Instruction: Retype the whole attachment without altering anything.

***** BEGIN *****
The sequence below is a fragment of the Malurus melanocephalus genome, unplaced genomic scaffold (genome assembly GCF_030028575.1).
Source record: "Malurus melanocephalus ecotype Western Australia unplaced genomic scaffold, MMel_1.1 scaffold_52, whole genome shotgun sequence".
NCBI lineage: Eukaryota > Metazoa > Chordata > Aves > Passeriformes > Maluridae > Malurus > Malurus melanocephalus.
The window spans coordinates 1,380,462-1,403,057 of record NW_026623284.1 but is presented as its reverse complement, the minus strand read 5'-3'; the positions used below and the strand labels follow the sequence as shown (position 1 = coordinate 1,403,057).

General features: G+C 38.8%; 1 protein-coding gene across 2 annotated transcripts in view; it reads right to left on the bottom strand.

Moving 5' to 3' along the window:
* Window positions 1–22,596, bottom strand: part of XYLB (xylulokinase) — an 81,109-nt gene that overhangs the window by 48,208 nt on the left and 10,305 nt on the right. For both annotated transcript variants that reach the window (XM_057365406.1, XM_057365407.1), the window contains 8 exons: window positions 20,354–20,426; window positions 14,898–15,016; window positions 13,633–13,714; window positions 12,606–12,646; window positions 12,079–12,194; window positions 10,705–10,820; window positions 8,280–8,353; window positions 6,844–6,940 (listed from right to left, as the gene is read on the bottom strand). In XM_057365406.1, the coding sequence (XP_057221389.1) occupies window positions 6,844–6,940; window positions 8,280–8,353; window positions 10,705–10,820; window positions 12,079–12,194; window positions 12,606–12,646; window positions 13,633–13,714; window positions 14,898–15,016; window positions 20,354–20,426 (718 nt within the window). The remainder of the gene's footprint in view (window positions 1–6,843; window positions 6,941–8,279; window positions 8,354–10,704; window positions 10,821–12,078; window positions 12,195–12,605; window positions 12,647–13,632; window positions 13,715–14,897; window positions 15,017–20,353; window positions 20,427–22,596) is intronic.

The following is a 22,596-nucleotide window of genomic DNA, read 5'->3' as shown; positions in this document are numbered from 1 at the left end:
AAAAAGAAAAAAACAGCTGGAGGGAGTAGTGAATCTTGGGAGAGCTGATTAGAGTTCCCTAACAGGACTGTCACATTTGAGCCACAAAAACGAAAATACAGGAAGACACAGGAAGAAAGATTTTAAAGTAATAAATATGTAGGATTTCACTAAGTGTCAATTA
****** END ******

The sequence below is a fragment of the Malurus melanocephalus genome, unplaced genomic scaffold (genome assembly GCF_030028575.1).
Source record: "Malurus melanocephalus ecotype Western Australia unplaced genomic scaffold, MMel_1.1 scaffold_52, whole genome shotgun sequence".
NCBI lineage: Eukaryota > Metazoa > Chordata > Aves > Passeriformes > Maluridae > Malurus > Malurus melanocephalus.
The window spans coordinates 1,380,462-1,403,057 of record NW_026623284.1 but is presented as its reverse complement, the minus strand read 5'-3'; the positions used below and the strand labels follow the sequence as shown (position 1 = coordinate 1,403,057).

General features: G+C 38.8%; 1 protein-coding gene across 2 annotated transcripts in view; it reads right to left on the bottom strand.

Moving 5' to 3' along the window:
* Window positions 1–22,596, bottom strand: part of XYLB (xylulokinase) — an 81,109-nt gene that overhangs the window by 48,208 nt on the left and 10,305 nt on the right. For both annotated transcript variants that reach the window (XM_057365406.1, XM_057365407.1), the window contains 8 exons: window positions 20,354–20,426; window positions 14,898–15,016; window positions 13,633–13,714; window positions 12,606–12,646; window positions 12,079–12,194; window positions 10,705–10,820; window positions 8,280–8,353; window positions 6,844–6,940 (listed from right to left, as the gene is read on the bottom strand). In XM_057365406.1, the coding sequence (XP_057221389.1) occupies window positions 6,844–6,940; window positions 8,280–8,353; window positions 10,705–10,820; window positions 12,079–12,194; window positions 12,606–12,646; window positions 13,633–13,714; window positions 14,898–15,016; window positions 20,354–20,426 (718 nt within the window). The remainder of the gene's footprint in view (window positions 1–6,843; window positions 6,941–8,279; window positions 8,354–10,704; window positions 10,821–12,078; window positions 12,195–12,605; window positions 12,647–13,632; window positions 13,715–14,897; window positions 15,017–20,353; window positions 20,427–22,596) is intronic.

The following is a 22,596-nucleotide window of genomic DNA, read 5'->3' as shown; positions in this document are numbered from 1 at the left end:
AAAAAGAAAAAAACAGCTGGAGGGAGTAGTGAATCTTGGGAGAGCTGATTAGAGTTCCCTAACAGGACTGTCACATTTGAGCCACAAAAACGAAAATACAGGAAGACACAGGAAGAAAGATTTTAAAGTAATAAATATGTAGGATTTCACTAAGTGTCAATTA